Our main story today is a new study which involved personal interviews with over 300 Syrians to understand why so many have joined the ongoing civil war. Interviews were conducted with people who have already participated in the war and those actively considering it, as well as family and community members.
The study found that an overwhelming majority of Syrians were motivated to join the civil war (against President Assad) based on pragmatic and political reasons, not religious ones. Even those Syrians who have joined the radical Al Qaeda’s affiliate in Syria, Jabhat Al-Nusra, still cited very practical reasons for their decisions. Some of them join because all other economic opportunities have been decimated as a result of war. Others joined out of desire for revenge, gravitating toward extreme groups like Al-Nusra because they’ve proven to be among the most effective fighting forces against the Syrian government.
All of this matters because it goes against the prevailing understanding that is taken for granted in the West. It’s true that the situation in Syria is somewhat different than the one that currently prevails in Afghanistan or Iraq. In Afghanistan and Iraq, Islamic movements that rise up against the central government (which is backed by the US in both countries) are automatically considered militants and/or terrorists by default. But in Syria, many in the West look favorably upon the rebellion, as a kind of grassroots push for democracy or self-governance. And initially, that may have been the dominant drive. But today in Syria, the most extreme groups, like Al-Nusra, Ahrar Al-Sham, and ISIS, are also the most significant forces combating the Syrian government. If these same forces were fighting against the government of Saudi Arabia or Qatar, they would be uniformly denounced as terrorists. But since they’re fighting a government we oppose, members and allies of Al-Nusra and Ahrar Al-Sham often get referred by the more favorable term of “rebels” instead. It’s more a function of semantics than any meaningful difference between the prevailing ideology of each group’s leadership. All these groups, from ISIS to Ahrar Al-Sham share a fundamentalist version of Sunni Islam, use suicide terrorism as a tactic, and have no qualms about attacking civilians.
Thus, this new study is really telling us what causes people to join extreme militant or terrorist groups. And the answer is not religion. For many Syrians, even the path to joining Al-Nusra (again, a group that celebrates 9/11), is not about religion. It’s about practical desperation, survival, and, in some cases, vengeance. Islam is the banner these groups often fall under, but it is not the main source for its members.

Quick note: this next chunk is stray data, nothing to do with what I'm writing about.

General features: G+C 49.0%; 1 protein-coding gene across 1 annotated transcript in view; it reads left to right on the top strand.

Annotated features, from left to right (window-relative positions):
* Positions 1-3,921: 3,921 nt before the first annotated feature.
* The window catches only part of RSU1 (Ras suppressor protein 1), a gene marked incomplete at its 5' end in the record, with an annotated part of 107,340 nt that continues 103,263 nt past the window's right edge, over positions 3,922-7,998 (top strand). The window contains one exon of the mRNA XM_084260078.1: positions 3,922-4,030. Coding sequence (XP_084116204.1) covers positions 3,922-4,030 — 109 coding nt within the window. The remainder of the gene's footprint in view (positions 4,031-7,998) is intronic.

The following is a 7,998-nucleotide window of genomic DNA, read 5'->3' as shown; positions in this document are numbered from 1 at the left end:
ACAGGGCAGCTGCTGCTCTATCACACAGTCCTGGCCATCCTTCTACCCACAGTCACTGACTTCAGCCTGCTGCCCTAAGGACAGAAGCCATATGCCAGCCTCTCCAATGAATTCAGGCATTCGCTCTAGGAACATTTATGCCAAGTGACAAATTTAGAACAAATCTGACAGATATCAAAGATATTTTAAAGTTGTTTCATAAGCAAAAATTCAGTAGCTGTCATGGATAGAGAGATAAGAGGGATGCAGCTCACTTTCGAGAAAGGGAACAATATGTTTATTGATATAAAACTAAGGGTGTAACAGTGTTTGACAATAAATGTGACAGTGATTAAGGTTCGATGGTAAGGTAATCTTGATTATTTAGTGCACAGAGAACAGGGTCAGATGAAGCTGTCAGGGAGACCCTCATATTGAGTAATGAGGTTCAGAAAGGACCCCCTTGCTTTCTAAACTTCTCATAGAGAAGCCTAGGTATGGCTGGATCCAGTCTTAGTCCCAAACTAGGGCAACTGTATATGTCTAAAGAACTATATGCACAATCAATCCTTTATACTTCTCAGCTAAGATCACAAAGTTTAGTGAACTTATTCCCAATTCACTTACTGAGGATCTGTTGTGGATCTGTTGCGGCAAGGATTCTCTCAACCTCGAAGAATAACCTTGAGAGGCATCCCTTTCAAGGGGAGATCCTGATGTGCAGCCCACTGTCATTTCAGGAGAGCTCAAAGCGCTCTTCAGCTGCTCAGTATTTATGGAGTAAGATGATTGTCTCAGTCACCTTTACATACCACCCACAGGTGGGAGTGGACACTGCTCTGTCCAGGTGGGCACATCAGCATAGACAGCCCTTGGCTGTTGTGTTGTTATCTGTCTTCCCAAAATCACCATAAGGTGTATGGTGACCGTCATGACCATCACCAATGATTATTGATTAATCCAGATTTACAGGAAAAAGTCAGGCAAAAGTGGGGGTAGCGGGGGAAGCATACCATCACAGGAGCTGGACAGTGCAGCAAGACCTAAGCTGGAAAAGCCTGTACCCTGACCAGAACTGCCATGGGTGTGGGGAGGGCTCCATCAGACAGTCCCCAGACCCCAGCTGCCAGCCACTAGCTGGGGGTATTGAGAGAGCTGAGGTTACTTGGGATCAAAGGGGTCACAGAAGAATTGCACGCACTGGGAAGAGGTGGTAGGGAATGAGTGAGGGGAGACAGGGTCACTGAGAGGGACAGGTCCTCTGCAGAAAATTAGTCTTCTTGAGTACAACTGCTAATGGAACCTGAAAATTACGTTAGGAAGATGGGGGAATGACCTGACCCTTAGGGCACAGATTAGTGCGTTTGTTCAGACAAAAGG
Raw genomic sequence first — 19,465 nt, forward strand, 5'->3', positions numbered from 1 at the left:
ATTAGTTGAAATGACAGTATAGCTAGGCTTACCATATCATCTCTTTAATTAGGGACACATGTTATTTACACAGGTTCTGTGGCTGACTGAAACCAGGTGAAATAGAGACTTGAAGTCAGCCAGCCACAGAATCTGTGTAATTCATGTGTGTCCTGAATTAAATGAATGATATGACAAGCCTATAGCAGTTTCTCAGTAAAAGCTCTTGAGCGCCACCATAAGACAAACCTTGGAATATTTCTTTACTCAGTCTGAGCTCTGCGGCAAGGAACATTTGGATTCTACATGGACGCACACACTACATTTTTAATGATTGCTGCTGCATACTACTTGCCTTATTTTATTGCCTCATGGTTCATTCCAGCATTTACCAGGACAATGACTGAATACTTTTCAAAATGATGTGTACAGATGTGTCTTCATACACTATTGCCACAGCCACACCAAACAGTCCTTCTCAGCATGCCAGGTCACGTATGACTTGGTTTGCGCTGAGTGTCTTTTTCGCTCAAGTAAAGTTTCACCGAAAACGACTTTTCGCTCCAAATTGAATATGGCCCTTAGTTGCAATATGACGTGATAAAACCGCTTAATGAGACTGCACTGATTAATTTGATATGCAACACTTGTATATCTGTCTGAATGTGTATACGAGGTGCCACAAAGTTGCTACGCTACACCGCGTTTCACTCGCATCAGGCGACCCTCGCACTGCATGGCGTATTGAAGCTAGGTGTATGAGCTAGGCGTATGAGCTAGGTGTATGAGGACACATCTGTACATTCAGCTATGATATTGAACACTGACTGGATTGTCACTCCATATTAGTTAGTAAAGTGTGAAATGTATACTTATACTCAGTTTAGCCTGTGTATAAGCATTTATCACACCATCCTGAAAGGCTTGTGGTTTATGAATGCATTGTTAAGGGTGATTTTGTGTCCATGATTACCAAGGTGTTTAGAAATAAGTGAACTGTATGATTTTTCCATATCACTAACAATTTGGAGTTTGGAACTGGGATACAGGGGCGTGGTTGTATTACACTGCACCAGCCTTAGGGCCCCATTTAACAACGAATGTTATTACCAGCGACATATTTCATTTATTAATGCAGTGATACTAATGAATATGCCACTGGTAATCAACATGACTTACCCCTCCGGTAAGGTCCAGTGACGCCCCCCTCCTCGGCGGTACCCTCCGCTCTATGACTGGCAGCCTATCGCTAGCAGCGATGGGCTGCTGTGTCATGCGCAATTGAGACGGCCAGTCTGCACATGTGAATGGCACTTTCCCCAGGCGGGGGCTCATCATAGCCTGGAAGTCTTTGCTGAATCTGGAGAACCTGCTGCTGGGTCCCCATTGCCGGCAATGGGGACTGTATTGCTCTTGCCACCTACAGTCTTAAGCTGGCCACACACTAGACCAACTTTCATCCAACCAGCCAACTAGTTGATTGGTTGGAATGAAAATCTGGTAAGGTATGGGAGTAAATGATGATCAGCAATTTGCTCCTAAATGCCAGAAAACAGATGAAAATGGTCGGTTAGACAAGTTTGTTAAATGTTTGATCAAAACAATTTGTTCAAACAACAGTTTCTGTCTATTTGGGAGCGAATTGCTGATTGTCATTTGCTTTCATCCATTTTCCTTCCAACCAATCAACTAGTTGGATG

This in turn, should have major implications for US policy. If the source of terrorism / extremism is primarily about practical and political considerations (economic desperation, family members killed, etc.) rather than ideological ones (they hate us because we’re free, seriously?), obviously the solution required is rather different. Expanded bombing campaigns is unlikely to do the trick, and neither is funding moderate Islamic preachers. Instead, we should simply try to stop the actions that helped cause these grievances in the first place–stop supporting brutal dictatorships in the Middle East, stop constant drone attacks and their inevitable collateral damage, and stop engaging in regime change operations, that almost always produce a more desperate and dire situation in their wake. It won’t solve the problem of terrorism overnight, but it could stop a lot of the recruiting in the future. It’s certainly better than our current approach, which amounts to trying to put out a fire with gasoline.
For more, check out The Intercept’s write-up on this study. And note that the piece is so critical of the Syrian government that it almost seems to be calling for the US to do more to overthrow the government. (I don’t think the author actually holds that view, but it’d be easy to interpret that from this piece.) While it’s unquestionable that President Assad is a terrible human being, it’s not at all clear how regime change would be helpful for the people of Syria. Obviously, Libya was not improved by the overthrow of Qaddafi, even though he was a similarly brutal dictator. Anyways, with that disclaimer, here’s the link:
Eric Schuler is the author of The Daily Face Palm blog, which focuses mostly on foreign policy and bad economics.